BOGUE BANKS —Surfers have started a petition to push Emerald Isle and other towns on Bogue Banks to repeal what they call a “discriminatory recreational water access restriction” against their sport.
The Change.org petition, posted on an Emerald Isle community Facebook page, states that Gov. Roy Cooper’s March 27 stay-at-home order “allows citizens to enjoy the outdoors and to get exercise and does not restrict access to the State’s Public Trust Waters or use of the recreational waters of the State” during the novel coronavirus pandemic.
Doug Starcke, an Emerald Isle surfer and co-owner of South Swell Surf Shop, said Wednesday the petition was launched by another Emerald Isle surfer, Eric Berger.
Mr. Starcke, who has argued against the ocean ban, which applies to non-motorized water recreation, said supporters “plan to analyze the petition to see how many of the signers are from Bogue Banks, and how many are from each town on Bogue Banks” before presenting it to officials in the towns.
As of 3:30 p.m. Wednesday, the petition, Carteret County Surf Now, had 3,250 signatures.
Mr. Starcke said the petition, launched about 7 p.m. Tuesday, was in reaction to the arrest of three surfers that day in Emerald Isle.
Town police arrested the three after an incident in which Police Chief Tony Reese said they would not leave the water after being told repeatedly to do so by officers over a period of nearly an hour.
Chief Reese said Peyton Weist, 21, of Emerald Isle; Parker Bell, 26, of Emerald Isle; and Ian Schulte, 21, of Swansboro, were cited for violating the temporary ocean prohibition against swimmers, surfers and others not on motorized vehicles. The ban is also in effect in Atlantic Beach, Indian Beach and Pine Knoll Shores.
“Both Mr. Weist and Mr. Schulte had previously been issued warnings by my officers prior to (Tuesday),” Chief Reese said in an email to the News-Times. “This was Mr. Bell’s first offense.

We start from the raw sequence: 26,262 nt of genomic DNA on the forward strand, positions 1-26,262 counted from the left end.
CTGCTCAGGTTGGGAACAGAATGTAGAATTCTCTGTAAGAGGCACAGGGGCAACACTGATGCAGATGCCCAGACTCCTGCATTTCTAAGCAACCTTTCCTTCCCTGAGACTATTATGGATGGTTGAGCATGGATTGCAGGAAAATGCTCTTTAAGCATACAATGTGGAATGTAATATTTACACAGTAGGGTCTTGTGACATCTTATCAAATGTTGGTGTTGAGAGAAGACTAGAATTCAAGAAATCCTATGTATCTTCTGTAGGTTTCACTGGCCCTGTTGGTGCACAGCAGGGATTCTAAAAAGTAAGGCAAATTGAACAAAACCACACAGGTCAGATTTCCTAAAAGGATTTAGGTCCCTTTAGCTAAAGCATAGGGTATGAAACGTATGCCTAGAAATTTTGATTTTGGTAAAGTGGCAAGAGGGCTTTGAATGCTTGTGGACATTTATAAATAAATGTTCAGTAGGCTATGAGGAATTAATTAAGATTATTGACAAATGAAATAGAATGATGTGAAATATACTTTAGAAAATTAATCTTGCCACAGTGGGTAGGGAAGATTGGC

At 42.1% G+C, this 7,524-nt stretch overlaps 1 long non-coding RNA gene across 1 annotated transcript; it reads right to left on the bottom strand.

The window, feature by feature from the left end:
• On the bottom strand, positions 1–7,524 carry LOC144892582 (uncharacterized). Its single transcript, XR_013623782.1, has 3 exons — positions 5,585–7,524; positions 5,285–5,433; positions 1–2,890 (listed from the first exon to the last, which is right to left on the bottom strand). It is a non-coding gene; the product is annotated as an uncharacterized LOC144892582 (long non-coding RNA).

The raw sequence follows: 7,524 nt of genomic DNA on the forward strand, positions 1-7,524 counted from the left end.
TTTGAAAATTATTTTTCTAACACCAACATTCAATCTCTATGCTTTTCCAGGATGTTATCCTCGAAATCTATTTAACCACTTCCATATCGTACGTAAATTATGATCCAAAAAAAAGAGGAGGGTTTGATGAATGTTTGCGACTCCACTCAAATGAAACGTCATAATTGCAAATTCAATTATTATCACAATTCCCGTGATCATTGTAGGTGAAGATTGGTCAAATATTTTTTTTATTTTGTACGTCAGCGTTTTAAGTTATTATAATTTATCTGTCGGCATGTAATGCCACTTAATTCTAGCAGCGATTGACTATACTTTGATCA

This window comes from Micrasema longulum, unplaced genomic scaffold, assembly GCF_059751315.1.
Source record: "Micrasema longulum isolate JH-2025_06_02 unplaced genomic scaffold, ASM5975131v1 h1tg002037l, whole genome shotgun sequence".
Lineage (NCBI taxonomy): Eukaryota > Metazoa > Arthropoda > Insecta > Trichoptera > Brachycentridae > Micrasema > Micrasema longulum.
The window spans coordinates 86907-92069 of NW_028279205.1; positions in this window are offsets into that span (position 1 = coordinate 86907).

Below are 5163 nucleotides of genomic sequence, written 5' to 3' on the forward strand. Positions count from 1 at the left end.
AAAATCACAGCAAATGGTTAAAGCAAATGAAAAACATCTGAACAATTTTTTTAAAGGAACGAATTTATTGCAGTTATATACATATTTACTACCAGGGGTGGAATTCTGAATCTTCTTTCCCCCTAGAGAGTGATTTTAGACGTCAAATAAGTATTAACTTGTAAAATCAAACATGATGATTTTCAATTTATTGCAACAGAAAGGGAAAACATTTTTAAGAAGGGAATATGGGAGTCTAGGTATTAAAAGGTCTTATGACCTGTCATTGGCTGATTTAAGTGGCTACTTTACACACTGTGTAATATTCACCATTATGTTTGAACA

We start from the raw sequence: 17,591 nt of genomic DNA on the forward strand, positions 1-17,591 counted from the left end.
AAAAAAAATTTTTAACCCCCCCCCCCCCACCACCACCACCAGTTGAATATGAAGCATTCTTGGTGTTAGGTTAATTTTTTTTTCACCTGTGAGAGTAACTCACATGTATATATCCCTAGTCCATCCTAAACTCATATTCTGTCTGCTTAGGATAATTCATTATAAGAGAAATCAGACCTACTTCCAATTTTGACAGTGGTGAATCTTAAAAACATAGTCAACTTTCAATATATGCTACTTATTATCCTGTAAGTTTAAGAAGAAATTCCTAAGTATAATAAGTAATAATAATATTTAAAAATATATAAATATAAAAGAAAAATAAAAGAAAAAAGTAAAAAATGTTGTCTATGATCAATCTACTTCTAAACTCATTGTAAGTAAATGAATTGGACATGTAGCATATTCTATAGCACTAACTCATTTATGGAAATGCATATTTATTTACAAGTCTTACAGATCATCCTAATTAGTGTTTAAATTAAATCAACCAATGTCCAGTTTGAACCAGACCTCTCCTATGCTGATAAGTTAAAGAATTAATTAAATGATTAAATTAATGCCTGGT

“I want to make it clear that the arrest of these young men was for resisting, obstructing and delaying a law enforcement officer and not for the surfing violation,” the chief added. “As a result of their actions, (U.S.) Coast Guard resources were requested and a drone had to be deployed in order to gain compliance and get these young men to exit the water. Had they complied with the numerous requests of the officers at the scene … this whole situation could have been avoided.”
Chief Reese said the town has had a good relationship with surfers and values their presence in the community.
“This is an isolated incident that I sincerely hope will not define the relationship that the police department has with the surfing community,” he wrote. “Surfers are an extraordinary group of people who are an extremely important asset to this community, our first responders and our visitors.”
He noted that surfers save countless lives on beaches each year, often without recognition, aiding first responders and helping to ensure public safety.
“I want the surfing community to know that this is not a sign of things to come, nor is it going to be the norm when double-red flags are flown in Emerald Isle,” the chief concluded.
Usually, double-red flags fly to prohibit swimming because of dangerous rip currents or other hazardous ocean conditions, but surfers are exempted from adhering to them in Emerald Isle.
Chief Reese called on surfers to sacrifice during the coronavirus restrictions and work with the town to “preserve the safety of the public and to restore our way of life.”
Double-red flags are flying now because the Bogue Banks mayors, in a teleconference April 2, prohibited anyone who is not on a motorized vehicle from entering the ocean through Thursday, April 30.
The concept, according to Emerald Isle Town Manager Matt Zapp, was to reduce the demand on first responders and discourage tourist travel to the Crystal Coast during Gov. Cooper’s stay-at-home order.
On the day of the conference, Emerald Isle Mayor Eddie Barber said the town already had one ocean rescue, on March 29.
Mr. Zapp said he received a phone call Wednesday from that person, a resident who had been kitesurfing. He said that subject clarified he was not in distress at the time of the water rescue call, but an onlooker saw him making his way to shore and dialed 911.
The surfers’ petition states there is little demand for first responders for surfers and there is more demand for response to accidents by others, such as bicyclists, joggers, skate boarders and fishermen.
Contact Brad Rich at 252-864-1532; email Brad@thenewstimes.com; or follow on Twitter @brichccnt.